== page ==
Admiring the avocet

Admiring the avocet


Posted 27th Apr 2018


The elegant avocet was once a great rarity, yet now, it has received top billing on a number of coastal marshes

The avocet is the epitome of elegance - looking very dapper in black and white, it has a neat black cap and characteristic up-curved beak. Appearing on shallow coastal lagoons, estuaries and increasingly inland wetlands, avocets wade in the water, sweeping their beaks peacefully back and forth as they look to catch the small invertebrate life that makes up their diet - a picture of early summer calm and tranquillity.

However, appearances are deceptive. While the avocet may give the impression of being an elegant aristocrat, the startling truth is that he is a pugilistic bully. Once nesting has started, it takes very little to make one see red. A passing crow or harrier is likely to be mobbed by a gang of shrieking adults, dive bombing the predator until it retreats. Other waders are remorselessly chased off too - no redshank or oystercatcher will stand a chance when there’s a noisy nesting avocet around. Passing families of shelducks are also given short shrift too, with the angry avocets driving the unwitting intruders off, both adults and ducklings alike.

Always an uncommon bird, the avocet became extinct during the 19th century. A century later, parts of the east coast were flooded to create military defences during the Second World War and while the expected German invasion never materialised, avocets did, taking advantage of new wetlands to nest.

Conservation bodies, including The Wildlife Trusts, have managed to ensure the unmistakeable black and white wader has now become a firm addition to our coasts and wetlands, becoming a symbol of bird conservation.

How to do it

Time your visit for the start of June so you can get the best chance of seeing a newly hatched chick, little balls of mottled grey fluff tottering around on oversized blue feet, complete with upturned beak. Binoculars will be essential.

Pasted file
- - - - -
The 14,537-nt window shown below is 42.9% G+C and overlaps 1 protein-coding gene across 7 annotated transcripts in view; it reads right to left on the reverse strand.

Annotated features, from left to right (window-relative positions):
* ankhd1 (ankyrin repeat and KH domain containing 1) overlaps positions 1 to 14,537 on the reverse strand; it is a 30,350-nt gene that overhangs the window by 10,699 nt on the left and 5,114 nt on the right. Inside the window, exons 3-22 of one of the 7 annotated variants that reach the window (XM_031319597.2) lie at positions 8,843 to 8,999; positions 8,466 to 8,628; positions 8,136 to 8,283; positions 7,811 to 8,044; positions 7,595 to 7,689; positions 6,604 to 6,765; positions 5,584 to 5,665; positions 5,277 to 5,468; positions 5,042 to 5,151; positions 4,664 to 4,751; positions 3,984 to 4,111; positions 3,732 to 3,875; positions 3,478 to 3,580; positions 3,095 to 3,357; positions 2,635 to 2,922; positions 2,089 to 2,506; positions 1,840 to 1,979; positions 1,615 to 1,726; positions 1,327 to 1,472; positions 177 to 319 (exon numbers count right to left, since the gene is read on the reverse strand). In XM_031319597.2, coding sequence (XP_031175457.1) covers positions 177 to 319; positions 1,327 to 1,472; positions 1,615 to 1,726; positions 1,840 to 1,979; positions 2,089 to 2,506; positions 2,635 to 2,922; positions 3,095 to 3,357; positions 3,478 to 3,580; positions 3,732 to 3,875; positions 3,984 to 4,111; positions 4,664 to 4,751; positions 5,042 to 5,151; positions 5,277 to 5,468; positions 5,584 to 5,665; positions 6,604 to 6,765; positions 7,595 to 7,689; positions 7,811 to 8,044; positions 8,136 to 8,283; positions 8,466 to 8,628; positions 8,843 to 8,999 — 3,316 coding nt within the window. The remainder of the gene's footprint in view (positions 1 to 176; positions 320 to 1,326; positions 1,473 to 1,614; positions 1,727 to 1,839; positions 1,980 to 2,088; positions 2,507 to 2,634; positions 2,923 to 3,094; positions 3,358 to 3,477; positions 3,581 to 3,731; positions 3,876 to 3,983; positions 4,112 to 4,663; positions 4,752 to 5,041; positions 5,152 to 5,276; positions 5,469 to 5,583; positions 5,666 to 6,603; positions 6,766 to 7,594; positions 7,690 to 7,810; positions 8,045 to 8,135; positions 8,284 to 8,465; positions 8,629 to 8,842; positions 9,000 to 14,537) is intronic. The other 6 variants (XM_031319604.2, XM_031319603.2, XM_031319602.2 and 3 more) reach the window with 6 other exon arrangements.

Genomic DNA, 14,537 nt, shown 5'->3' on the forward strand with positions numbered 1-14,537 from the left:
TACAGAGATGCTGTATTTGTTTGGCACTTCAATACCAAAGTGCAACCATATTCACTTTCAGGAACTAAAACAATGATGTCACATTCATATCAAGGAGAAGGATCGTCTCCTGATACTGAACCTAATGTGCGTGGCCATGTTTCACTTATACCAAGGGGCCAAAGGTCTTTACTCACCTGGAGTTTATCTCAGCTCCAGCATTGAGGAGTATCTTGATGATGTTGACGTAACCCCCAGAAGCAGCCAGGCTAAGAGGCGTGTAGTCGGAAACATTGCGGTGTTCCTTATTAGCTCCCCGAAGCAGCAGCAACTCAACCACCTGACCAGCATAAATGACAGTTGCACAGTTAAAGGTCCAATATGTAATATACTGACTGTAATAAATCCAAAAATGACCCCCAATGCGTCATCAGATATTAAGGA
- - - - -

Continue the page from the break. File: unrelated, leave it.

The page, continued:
If you can't get to the special places listed below...

During their migration in April and May, avocets can turn up on gravel pits and wetlands anywhere, so keep your eyes peeled.

Special spots

The UK's first successful inland breeding avocets are located in land-locked Worcestershire. Since 2003, avocets have returned to the saline Flashes pools at The Christopher Cadbury Wetland reserve at Upton Warren each spring to breed. Although you won't see their food, it is believed avocets mainly eat midge larvae - ongoing research has revealed that some of the midges and other invertebrate species at Upton Warren are rather rate in the UK and would be typically found in Africa and the Middle East. So, while you enjoy the graceful but feisty parents, you can ponder exactly how the midges managed to get here.

Cambridgeshire, Grafham Water

Essex, Blue House Farm (where birds usually nest in front of one of the hides)

Lancashire, Brockholes

Lincolnshire, Far Ings

Lincolnshire, Gibraltar Point

Norfolk, Cley Marshes

Norfolk, Hickling Broad

Rutland, Rutland Water, Egleton Reserve

Norfolk, Holme Dunes

Suffolk, Dingle Marshes

Sussex, Rye Harbour

Yorkshire, Kilnsea Wetlands

Yorkshire, North Cave Wetlands

Text and information courtesy of The Wildlife Trusts / image courtesy of © Neil Aldridge





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